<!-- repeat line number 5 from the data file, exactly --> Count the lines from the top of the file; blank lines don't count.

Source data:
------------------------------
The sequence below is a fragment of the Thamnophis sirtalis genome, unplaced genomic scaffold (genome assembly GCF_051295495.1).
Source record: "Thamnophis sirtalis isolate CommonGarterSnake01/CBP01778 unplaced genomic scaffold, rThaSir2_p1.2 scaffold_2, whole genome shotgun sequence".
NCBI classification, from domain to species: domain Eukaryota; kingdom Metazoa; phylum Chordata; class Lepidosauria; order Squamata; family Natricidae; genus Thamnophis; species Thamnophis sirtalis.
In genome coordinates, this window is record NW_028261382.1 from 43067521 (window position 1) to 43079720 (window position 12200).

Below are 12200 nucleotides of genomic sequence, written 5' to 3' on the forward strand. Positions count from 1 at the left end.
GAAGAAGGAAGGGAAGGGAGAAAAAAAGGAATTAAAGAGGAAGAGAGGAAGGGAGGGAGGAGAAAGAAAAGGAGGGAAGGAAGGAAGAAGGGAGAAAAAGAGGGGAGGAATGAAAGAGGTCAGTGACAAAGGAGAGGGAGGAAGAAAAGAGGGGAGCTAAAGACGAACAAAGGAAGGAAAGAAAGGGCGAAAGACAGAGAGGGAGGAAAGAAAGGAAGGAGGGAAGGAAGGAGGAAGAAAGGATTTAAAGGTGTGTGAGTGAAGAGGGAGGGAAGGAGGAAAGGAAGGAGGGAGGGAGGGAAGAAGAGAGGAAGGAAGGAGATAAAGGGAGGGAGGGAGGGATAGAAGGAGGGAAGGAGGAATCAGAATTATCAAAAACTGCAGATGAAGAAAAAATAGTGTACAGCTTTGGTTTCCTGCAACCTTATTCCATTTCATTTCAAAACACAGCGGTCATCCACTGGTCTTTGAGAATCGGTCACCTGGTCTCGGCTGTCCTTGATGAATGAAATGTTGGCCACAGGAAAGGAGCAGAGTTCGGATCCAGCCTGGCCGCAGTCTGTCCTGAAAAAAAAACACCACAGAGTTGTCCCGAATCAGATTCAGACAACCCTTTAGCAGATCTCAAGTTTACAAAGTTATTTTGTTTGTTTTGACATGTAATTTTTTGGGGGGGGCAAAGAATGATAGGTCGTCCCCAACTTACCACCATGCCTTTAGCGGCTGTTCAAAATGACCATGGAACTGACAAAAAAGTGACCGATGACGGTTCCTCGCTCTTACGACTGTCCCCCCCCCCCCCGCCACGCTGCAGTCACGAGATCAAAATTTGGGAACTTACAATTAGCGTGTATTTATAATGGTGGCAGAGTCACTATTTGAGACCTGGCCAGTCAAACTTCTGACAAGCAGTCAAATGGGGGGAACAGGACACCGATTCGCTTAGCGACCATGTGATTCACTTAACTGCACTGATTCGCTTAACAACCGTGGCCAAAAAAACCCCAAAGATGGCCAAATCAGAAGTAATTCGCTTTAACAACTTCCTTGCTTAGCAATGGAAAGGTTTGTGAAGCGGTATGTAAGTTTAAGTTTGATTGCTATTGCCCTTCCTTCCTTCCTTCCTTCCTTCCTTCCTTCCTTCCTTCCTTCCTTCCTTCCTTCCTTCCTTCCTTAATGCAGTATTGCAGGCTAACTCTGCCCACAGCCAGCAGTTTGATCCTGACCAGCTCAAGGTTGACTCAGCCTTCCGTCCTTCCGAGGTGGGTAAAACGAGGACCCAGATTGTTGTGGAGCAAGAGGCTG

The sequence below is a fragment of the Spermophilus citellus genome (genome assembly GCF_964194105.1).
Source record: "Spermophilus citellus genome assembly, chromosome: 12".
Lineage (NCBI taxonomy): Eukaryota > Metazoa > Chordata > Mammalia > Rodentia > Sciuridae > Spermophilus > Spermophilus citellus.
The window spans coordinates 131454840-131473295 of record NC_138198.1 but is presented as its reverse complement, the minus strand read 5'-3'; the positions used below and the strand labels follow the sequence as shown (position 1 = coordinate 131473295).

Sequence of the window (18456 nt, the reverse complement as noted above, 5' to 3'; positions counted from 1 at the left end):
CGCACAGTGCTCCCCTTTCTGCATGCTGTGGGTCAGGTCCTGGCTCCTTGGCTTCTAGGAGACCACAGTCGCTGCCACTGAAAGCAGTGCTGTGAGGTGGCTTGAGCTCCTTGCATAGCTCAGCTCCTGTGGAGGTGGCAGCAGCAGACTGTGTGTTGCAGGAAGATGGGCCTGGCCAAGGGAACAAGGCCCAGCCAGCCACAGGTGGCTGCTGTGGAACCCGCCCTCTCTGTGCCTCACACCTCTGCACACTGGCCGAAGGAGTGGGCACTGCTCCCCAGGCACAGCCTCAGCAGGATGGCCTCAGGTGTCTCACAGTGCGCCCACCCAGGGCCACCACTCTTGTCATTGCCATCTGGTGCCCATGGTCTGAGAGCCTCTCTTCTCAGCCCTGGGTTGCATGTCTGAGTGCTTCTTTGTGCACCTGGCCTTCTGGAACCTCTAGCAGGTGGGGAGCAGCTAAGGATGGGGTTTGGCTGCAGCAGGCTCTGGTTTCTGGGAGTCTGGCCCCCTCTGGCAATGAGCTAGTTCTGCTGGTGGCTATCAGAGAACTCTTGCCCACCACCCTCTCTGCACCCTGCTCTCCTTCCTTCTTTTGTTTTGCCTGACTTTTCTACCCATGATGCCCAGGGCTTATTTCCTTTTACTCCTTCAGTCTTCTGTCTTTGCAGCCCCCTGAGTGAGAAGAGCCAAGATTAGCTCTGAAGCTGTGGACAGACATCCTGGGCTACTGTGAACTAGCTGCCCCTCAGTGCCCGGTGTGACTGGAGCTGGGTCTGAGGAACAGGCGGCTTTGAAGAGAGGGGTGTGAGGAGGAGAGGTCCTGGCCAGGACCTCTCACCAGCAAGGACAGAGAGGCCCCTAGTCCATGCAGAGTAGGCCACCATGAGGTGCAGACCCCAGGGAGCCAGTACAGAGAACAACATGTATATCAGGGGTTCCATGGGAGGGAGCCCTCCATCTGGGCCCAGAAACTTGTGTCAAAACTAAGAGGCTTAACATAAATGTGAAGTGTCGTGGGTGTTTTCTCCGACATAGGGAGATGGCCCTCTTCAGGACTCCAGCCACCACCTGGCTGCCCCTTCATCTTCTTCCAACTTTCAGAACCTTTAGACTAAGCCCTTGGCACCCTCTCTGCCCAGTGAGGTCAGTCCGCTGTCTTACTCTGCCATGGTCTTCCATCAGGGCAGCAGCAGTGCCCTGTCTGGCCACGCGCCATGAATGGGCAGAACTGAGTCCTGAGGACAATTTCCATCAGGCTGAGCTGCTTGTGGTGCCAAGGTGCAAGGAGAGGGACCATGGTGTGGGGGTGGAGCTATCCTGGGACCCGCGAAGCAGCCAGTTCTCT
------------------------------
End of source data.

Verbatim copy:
Below are 12200 nucleotides of genomic sequence, written 5' to 3' on the forward strand. Positions count from 1 at the left end.